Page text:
Automatically assuming the residents will know who I'm talking about when I call them about "Mrs. Jones in room XXXX) without giving a little background info.
  6. by   txspadequeenRN
    I refused a shift in LTC the other day because it was a full moon...Just did not think I was up to the challenge!!!!!



    Quote from meownsmile
    Checkin to see if there is a full moon.
  7. by   cheshirecat
    Stuffing my face full of chocs at the nurses station even though I am diabetic and should know better.....
  8. by   tvccrn
    On the pen issue....Hi, I'm tvccrn and I steal other people's pens.

    I am a pen thief and I know it. So do the staff I work with. It doesn't have to write good , just look pretty. I prefer a very fine point to write with, but the majority of the pens I have in my desk are medium point. I have come to grips with it and have reached a compromise.

    If I see a pen that I like, I give a warning. It goes like this...

    "Hey, that's a nice (pretty, neat, cool-looking) pen"

    Everyone knows if I say that to them, they are to guard their pens with their lives.

    tvccrn
    Last edit by tvccrn on Dec 4, '06 : Reason: spelling and grammar
  9. by   txspadequeenRN
    LOL..What is it about nurses stealing pens?????

    I did a flu shot clinic the other day and OH the pretty pens that were there...anyway...After that I went to Walmart and was signing a check and I ask the lady for a pen then out of habit put it in my pocket...The lady said "Hey you took my pen". I said Oh I'm sorry and pulled out about 15 pens I had lifted during the day..She had to sift through the loot to find which one was her's.....LOLOLOL...


    Quote from tvccrn
    On the pen issue....Hi, I'm tvccrn and I steal other people's pens.

    I am a pen thief and I know it. So do the staff I work with. It doesn't have to write good , just look pretty. I prefer a very fine point to write with, but the majority of the pens I have in my desk are medium point. I have come to grips with it and have reached a compromise.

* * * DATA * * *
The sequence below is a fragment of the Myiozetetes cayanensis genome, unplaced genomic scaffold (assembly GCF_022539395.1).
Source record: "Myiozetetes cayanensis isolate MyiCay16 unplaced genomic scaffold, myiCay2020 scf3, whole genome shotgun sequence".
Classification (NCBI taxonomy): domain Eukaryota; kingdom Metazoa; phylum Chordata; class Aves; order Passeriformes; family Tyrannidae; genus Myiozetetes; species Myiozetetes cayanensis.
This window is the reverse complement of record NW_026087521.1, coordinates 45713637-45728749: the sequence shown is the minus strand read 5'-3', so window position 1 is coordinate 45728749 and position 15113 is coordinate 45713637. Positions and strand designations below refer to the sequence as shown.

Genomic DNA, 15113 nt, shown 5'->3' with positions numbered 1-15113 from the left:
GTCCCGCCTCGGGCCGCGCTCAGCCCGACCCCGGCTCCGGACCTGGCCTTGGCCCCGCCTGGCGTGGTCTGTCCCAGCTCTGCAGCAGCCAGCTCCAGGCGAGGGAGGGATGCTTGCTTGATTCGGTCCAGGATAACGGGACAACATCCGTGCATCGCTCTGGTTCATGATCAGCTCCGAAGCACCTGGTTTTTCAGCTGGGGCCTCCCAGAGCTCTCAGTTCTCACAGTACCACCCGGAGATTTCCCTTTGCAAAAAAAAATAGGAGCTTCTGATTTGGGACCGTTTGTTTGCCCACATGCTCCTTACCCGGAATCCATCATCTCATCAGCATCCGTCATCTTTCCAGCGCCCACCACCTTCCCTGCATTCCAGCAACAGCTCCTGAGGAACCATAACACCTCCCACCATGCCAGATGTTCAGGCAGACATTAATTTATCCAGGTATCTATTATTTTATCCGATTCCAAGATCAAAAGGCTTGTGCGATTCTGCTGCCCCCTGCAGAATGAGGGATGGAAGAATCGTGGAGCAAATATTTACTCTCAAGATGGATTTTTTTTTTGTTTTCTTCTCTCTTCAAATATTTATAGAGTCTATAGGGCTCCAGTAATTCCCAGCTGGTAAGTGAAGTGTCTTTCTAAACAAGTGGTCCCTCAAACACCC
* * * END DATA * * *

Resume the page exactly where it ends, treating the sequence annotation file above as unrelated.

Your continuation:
If I see a pen that I like, I give a warning. It goes like this...

    "Hey, that's a nice (pretty, neat, cool-looking) pen"

    Everyone knows if I say that to them, they are to guard their pens with their lives.

    tvccrn
  10. by   rach_nc_03
    Quote from Jessica 392
    I used to work with severly developmentally disabled pts. Many of these pts were in vegetative states (non-verbal, non-responsive). They can't make decisions for themselves, but whenever I walked into their rooms, I always had one-sided "conversations" with them. "Good morning________! Ready to get up now? What do you want to wear today? How about this shirt? Okay, time to roll over...time for supper...ready for bed now? Okay, sounds good to me..."

    After a few months, I realized I had started talking to myself - out loud - this way at home! "Okay, Jessica, time to put your shoe-sies on..." I live alone, so...yeah, this was me actually talking to myself
    when I worked in PICU, where 90% of the kids were newborns, intubated, or both, I talked to them all the time in the same way (I don't do baby-talk, just chatting with them like you said above)....while my husband was overseas, I got *really* bad about talking to myself. He's busted me doing it in the other room while I'm getting dressed...

    although *he* talks to the tv (usually when it's on the 24 hour news channel and he's all @#$%#ed off about the topic at hand). We always wonder if the other person is talking to themselves, or to each other.
  11. by   rach_nc_03
    not cleaning the visibly bloody strip-end of the blood glucose monitor.

    when I worked in LTC, the DON gave me an article about a recent incident where a LTC had a bad Hep C outbreak- it was tied to nurses and aides not cleaning the blood glucose monitors between patients when they were visibly soiled. State regs were in the works to require cleaning between each patient, or individual machines for each patient. (yeah, right!)